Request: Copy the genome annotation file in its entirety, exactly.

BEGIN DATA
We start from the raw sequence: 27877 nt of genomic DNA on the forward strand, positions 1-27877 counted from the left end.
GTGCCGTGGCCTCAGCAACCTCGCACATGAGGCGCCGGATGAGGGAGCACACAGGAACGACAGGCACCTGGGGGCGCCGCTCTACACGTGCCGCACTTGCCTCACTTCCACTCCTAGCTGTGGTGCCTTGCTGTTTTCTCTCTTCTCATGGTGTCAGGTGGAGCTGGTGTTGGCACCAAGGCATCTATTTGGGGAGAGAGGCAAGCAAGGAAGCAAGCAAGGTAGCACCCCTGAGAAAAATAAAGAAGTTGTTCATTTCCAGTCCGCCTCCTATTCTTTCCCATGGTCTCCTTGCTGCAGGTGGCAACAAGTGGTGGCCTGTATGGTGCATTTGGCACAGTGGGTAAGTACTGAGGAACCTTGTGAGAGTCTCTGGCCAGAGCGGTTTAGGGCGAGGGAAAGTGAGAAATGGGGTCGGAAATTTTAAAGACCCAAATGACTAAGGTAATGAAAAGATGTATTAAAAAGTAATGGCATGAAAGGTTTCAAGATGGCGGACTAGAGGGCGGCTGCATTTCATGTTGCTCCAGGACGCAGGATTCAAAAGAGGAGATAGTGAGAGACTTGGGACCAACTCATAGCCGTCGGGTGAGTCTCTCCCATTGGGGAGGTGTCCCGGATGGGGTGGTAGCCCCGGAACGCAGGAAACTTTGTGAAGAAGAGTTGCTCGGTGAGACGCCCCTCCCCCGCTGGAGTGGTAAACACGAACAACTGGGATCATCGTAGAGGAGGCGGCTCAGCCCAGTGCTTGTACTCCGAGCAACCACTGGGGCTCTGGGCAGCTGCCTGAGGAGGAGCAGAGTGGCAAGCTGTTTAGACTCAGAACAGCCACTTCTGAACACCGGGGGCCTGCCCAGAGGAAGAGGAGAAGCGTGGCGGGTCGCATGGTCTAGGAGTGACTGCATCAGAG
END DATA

We start from the raw sequence: 27877 nt of genomic DNA on the forward strand, positions 1-27877 counted from the left end.
GTGCCGTGGCCTCAGCAACCTCGCACATGAGGCGCCGGATGAGGGAGCACACAGGAACGACAGGCACCTGGGGGCGCCGCTCTACACGTGCCGCACTTGCCTCACTTCCACTCCTAGCTGTGGTGCCTTGCTGTTTTCTCTCTTCTCATGGTGTCAGGTGGAGCTGGTGTTGGCACCAAGGCATCTATTTGGGGAGAGAGGCAAGCAAGGAAGCAAGCAAGGTAGCACCCCTGAGAAAAATAAAGAAGTTGTTCATTTCCAGTCCGCCTCCTATTCTTTCCCATGGTCTCCTTGCTGCAGGTGGCAACAAGTGGTGGCCTGTATGGTGCATTTGGCACAGTGGGTAAGTACTGAGGAACCTTGTGAGAGTCTCTGGCCAGAGCGGTTTAGGGCGAGGGAAAGTGAGAAATGGGGTCGGAAATTTTAAAGACCCAAATGACTAAGGTAATGAAAAGATGTATTAAAAAGTAATGGCATGAAAGGTTTCAAGATGGCGGACTAGAGGGCGGCTGCATTTCATGTTGCTCCAGGACGCAGGATTCAAAAGAGGAGATAGTGAGAGACTTGGGACCAACTCATAGCCGTCGGGTGAGTCTCTCCCATTGGGGAGGTGTCCCGGATGGGGTGGTAGCCCCGGAACGCAGGAAACTTTGTGAAGAAGAGTTGCTCGGTGAGACGCCCCTCCCCCGCTGGAGTGGTAAACACGAACAACTGGGATCATCGTAGAGGAGGCGGCTCAGCCCAGTGCTTGTACTCCGAGCAACCACTGGGGCTCTGGGCAGCTGCCTGAGGAGGAGCAGAGTGGCAAGCTGTTTAGACTCAGAACAGCCACTTCTGAACACCGGGGGCCTGCCCAGAGGAAGAGGAGAAGCGTGGCGGGTCGCATGGTCTAGGAGTGACTGCATCAGAG